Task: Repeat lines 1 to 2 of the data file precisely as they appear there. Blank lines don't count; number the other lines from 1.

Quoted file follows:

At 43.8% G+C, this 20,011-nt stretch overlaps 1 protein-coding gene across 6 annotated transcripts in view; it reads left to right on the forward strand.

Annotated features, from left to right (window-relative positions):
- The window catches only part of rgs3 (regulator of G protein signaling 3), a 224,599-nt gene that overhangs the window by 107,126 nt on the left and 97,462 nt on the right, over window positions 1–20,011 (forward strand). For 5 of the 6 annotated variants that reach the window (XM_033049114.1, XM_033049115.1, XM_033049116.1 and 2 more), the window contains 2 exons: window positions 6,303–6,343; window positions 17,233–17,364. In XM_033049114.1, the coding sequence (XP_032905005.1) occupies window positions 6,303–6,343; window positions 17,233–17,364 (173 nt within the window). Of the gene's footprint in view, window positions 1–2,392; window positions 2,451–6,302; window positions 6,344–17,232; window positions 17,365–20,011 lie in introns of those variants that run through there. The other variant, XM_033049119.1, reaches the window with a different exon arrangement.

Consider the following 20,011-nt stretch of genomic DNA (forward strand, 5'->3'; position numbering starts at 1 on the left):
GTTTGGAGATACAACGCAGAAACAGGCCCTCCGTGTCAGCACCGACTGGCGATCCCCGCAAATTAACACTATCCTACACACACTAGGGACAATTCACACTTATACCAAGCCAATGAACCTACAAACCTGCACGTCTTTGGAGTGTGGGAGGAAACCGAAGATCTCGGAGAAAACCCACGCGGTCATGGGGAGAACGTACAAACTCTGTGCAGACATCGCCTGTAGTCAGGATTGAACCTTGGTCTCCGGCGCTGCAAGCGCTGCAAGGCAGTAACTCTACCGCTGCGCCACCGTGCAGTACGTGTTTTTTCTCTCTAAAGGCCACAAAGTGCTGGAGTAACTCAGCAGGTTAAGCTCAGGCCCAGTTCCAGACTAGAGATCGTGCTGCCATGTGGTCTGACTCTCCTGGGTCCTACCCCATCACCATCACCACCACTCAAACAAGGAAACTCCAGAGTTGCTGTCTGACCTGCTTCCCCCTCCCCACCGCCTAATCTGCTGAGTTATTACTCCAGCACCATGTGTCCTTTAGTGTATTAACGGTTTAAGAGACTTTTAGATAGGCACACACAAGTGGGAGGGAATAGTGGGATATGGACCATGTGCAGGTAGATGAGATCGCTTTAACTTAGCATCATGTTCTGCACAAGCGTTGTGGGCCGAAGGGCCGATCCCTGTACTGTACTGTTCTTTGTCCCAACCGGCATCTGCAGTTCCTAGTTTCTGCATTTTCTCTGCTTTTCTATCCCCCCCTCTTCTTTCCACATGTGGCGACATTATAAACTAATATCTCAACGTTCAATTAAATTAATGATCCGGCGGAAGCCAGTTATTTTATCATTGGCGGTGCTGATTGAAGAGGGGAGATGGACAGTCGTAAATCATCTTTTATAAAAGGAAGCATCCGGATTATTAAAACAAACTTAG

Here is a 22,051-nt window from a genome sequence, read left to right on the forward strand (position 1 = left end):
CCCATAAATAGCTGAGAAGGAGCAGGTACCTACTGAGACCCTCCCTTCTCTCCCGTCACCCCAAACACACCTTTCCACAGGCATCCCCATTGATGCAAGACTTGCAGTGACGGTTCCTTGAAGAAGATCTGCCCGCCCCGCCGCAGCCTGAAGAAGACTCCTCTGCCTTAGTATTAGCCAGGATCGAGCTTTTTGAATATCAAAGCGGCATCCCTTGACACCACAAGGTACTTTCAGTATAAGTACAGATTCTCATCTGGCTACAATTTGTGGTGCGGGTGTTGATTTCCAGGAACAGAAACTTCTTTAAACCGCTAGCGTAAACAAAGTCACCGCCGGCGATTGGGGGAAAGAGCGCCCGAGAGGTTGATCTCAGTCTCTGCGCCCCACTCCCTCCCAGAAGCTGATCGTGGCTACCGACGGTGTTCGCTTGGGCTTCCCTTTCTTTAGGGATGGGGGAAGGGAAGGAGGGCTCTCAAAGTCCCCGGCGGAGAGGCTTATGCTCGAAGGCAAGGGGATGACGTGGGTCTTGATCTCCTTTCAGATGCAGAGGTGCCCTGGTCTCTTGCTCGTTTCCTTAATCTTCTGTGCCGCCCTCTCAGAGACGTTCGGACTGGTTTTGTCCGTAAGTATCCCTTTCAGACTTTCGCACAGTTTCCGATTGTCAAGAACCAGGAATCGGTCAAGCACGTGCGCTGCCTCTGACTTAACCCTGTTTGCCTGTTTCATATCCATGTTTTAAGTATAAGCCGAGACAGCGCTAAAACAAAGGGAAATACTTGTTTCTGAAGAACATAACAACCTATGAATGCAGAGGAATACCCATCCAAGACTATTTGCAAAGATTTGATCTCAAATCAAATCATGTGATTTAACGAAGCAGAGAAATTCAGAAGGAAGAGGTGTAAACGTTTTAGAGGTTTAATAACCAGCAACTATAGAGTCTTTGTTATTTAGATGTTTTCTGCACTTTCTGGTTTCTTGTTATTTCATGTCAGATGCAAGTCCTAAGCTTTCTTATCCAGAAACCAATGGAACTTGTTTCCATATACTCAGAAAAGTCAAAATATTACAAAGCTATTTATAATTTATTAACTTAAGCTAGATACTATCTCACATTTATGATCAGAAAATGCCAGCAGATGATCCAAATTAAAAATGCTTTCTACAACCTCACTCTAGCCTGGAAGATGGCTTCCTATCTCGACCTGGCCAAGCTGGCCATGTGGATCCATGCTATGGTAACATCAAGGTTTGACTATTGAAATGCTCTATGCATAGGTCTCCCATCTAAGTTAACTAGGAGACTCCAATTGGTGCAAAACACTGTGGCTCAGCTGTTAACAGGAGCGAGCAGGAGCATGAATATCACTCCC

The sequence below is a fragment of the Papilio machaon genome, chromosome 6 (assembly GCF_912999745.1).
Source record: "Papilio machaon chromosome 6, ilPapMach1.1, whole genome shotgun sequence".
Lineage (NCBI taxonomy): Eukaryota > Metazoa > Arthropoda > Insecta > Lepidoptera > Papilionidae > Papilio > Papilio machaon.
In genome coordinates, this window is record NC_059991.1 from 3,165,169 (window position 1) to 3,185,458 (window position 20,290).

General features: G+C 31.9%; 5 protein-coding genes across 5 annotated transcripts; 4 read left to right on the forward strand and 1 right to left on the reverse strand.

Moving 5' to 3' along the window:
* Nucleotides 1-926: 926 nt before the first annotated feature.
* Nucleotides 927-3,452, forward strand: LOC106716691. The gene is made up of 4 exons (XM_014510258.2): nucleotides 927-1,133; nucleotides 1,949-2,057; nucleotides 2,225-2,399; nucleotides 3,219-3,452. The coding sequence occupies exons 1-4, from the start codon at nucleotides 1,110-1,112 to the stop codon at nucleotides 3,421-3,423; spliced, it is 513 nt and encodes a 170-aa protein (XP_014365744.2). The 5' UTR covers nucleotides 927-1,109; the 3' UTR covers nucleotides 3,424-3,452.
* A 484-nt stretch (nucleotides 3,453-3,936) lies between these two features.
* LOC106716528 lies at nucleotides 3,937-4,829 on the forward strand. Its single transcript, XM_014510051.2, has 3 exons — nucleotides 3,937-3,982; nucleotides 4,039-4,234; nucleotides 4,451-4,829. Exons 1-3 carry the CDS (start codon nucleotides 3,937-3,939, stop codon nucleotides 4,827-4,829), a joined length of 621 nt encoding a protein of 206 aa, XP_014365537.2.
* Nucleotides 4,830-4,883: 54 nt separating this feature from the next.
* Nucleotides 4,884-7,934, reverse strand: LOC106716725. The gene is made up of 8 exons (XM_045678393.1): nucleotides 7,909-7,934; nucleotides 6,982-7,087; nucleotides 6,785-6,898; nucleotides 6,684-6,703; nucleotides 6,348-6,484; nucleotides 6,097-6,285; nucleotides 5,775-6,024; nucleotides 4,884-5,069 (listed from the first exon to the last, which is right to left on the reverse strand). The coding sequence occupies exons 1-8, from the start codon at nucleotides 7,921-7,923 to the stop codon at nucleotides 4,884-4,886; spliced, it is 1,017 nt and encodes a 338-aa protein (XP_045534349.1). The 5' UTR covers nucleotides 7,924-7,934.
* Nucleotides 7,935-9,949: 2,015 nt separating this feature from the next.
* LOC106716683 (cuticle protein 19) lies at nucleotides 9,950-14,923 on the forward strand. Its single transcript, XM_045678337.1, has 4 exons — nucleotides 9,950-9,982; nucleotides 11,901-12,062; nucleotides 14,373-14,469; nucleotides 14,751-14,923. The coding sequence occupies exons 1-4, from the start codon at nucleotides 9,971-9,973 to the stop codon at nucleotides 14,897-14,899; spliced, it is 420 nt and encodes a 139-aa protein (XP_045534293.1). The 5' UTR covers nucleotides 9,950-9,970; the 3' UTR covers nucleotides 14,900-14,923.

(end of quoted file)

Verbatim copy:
At 43.8% G+C, this 20,011-nt stretch overlaps 1 protein-coding gene across 6 annotated transcripts in view; it reads left to right on the forward strand.

Annotated features, from left to right (window-relative positions):